ideas. Elections are always about a thousand things, little
things, some silly things, some not-so-silly things, emotional
things. Ah, emotion; now that's a very political word.

In the past year or so, there has arisen a certain vogue in
brain research and political behaviour. Why, of all
things, brain research? Because some scientists have been
studying how citizens arrive at political decisions. They have
concluded that voters use emotion far more than reason.

We should always remind ourselves that this election will
be about these things, too. It already has been. Clinton did
not reason her way to victory in New Hampshire - voters
felt sorry for her after she showed a human response to
attacks many saw as unchivalrous. Most people couldn't tell you
three specific policies Obama advocates, but they sure can
tell you how he makes them feel.

Those researchers have also found that among the various
emotions, the negative ones - anger and especially fear - are
usually better motivators. They have even found quite
specifically that scenes or thoughts of death make most people
adopt more conservative political views (see The Political
Brain by Drew Westen, from which this paper ran extracts in
August last year).

Republicans know this, and they understand what they're
doing when they allege that Democrats won't protect the
country from more terrorist attacks. Democrats except for Bill
Clinton haven't understood the role of emotion very well. Al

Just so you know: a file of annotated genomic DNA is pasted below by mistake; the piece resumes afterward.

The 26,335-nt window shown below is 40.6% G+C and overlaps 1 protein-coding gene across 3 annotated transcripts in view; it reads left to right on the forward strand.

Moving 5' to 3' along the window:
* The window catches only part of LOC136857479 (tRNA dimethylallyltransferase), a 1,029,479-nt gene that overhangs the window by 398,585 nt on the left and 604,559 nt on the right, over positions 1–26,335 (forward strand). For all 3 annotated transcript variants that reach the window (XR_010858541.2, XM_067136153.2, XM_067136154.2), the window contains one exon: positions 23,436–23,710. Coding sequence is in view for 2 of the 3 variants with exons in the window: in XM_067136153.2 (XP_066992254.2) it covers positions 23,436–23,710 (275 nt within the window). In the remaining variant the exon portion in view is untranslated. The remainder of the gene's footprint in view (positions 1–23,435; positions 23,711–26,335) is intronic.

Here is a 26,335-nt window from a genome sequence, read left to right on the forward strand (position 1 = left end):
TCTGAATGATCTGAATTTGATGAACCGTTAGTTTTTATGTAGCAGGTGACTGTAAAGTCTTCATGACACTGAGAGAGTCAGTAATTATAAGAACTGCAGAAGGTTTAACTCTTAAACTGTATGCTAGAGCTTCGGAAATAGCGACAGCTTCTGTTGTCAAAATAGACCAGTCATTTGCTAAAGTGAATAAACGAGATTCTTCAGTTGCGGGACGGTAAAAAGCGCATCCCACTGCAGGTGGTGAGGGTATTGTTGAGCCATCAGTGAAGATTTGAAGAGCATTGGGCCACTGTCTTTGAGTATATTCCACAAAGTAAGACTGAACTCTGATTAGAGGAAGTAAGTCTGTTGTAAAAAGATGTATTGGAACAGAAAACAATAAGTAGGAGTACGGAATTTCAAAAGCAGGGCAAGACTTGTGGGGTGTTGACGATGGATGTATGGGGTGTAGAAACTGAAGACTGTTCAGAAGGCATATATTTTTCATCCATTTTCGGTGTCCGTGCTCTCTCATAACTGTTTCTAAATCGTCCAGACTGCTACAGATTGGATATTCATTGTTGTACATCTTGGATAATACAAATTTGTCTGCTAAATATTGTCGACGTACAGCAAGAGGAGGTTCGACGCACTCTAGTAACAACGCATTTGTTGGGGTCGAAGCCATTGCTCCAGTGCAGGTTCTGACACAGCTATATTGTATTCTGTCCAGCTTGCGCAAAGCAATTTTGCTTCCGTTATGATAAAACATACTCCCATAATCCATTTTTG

Gore and John Kerry seemed to think voters did things like
read the details of healthcare plans. And they responded
very weakly to attacks, allowing conservatives to define them
in many voters' eyes (remember how the swift boat veterans
tarnished Kerry).

So another interesting question: will the Democrats finally
understand that a campaign isn't a college debate but is
an obstacle course that must be negotiated with a velvet
glove on one hand and a switchblade in the other?

We head now to super-duper Tuesday. We will probably have a
candidate on the Republican side, McCain. On the
Democratic side, if Clinton wins all the large states, especially
California, she will probably be able, to use a metaphor from
American football, to run out the clock on Obama,
eventually winning - one officially "wins" by amassing 2,025
delegates, which one does by winning state primaries and caucuses
- in March or April.

But if Obama does well tonight, and especially if he wins
California, look out. The inevitable candidate, Clinton,
will start looking awfully ... uninevitable. It would be
fitting to the extent that that's the kind of election it's
been. Remember Rudy Giuliani? He led his Republican opponents
almost the entirety of 2007, only to experience in 2008 one
of the most astounding flameouts in presidential history.
Giuliani was on top back when McCain was finished, dead,
kaput.

If you've been watching, you know what I mean. And if you
haven't - well, start tuning in. This will be one to tell
the grandkids about.

From SuperTuesday, an 8-page supplement in tomorrow's paper

Michael Tomasky is editor of Guardian America

Copyright Guardian News and Media Limited